Zooming back to the present, I am at the beginning of Act II and trying to build a convincing world. One thing I have been doing is studying other people’s fictional worlds. Some of these include the worlds of Sarah J. Maas’s Throne of Glass and A Court of Thorns and Roses series and most recently Tomi Adayemi’s Children of Blood and Bone. I also found this free wonderful worldbuilding guide from Sara Ridley who runs the website Life of A Storyteller. As I’m writing, I’m answering all the questions so that I have a thorough sense of how my world functions. I’m still writing Act II and am trying to remind myself that I am shoveling sand into a pile and that I can build castles later or I could say that this story is geode that I haven’t cracked open yet. Even if you don’t end up signing up for Page Turning Plot from Tomi Adayemi–which I REALLY recommend–, I recommed that you invest in your writing, whether that means purchasing a seat for an online course, checking out a book in the library, or scouring Pinterest boards for links to helpful articles and blog posts. The struggle is real and I have to keep telling you and I that we can do this! (Also, it doesn’t matter  if you’re writing high fantasy or a research paper for second period, we all need a little encouragment!) 😁 Happy writing!


As a creator of color, I thought that Black Panther would have hit me the hardest as being a highlight of my year seeing an all black cast, but there was something special about Ava Duvernay’s interpretaion of A Wrinkle in Time. I saw myself more in a Wrinkle in Time than I did in Black Panther. I suppose that is because Ava showed people how to live in the present, while Black Panther showed people what can be imagined and can come to fruition. Read More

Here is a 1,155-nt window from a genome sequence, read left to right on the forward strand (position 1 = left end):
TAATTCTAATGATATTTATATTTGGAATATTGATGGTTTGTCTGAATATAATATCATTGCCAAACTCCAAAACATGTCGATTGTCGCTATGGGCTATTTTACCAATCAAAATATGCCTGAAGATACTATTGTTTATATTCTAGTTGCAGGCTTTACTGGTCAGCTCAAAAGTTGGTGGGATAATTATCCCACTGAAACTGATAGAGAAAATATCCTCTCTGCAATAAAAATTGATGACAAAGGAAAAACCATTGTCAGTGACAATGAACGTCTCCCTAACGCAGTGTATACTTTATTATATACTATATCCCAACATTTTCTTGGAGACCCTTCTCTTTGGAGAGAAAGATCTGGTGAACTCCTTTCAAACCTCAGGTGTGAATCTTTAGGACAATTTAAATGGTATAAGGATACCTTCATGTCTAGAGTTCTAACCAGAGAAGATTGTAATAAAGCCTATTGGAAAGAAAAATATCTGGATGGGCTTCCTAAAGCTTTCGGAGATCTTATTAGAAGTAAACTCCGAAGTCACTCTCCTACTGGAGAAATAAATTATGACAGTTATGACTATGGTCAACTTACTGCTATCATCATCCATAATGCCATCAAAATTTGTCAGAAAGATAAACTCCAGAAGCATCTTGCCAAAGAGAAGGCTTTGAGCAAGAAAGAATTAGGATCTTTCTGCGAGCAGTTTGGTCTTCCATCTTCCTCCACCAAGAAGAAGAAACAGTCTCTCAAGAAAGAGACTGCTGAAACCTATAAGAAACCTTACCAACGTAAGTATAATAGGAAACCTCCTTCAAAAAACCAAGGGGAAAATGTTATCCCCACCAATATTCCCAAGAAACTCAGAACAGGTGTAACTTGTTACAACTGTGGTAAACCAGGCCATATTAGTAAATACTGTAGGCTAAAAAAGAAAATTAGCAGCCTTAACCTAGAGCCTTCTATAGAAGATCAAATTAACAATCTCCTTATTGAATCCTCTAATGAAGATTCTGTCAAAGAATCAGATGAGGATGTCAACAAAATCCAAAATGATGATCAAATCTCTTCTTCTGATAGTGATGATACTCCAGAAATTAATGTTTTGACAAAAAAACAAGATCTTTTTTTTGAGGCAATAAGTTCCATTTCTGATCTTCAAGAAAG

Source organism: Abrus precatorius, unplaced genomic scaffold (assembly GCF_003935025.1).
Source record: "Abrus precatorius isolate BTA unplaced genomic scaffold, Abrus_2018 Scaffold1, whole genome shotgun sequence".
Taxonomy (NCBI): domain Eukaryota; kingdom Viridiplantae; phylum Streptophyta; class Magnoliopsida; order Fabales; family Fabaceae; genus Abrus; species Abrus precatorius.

I’ll be discussing Black Panther as a storyteller aspiring to get my own work out in the public. I hope you enjoy it! It was actually hard to sit down and capture my thoughts about Black Panther and how it made me feel. There is no word or phrase that could capture the light that I felt in me. Y’all I wanted to cry when I left the theater…and also run and skip through a sunny meadow. Also, where’s my passport? I’m bouncing to Wakanda!


In the midst of writing my own story, I have been getting discouraged because I am currently in the midst of Act II where I am moving between locations and really trying to make the reader believe in the world that I am building around my characters. Black Panther was particularly refreshing because of that worldbuilding. It’s not like viewers were given the grand tour of Wakanda, but it was believable and extraordinary enough that I’m literally upset that I can’t pack up and move. My hope as a creator is to give a frame for interesting settings, in the same way, meaning that I describe it enough while leaving room for the viewer to fill in nitpicky details. What I mean is Ryan Coogler didn’t go through absolutely everything in Wakanda as if I were getting a traveler’s guide or a history book. The crew decided that they would give viewers a taste that was good enough to encourage the viewers to imagine the rest of the buffet, so to speak.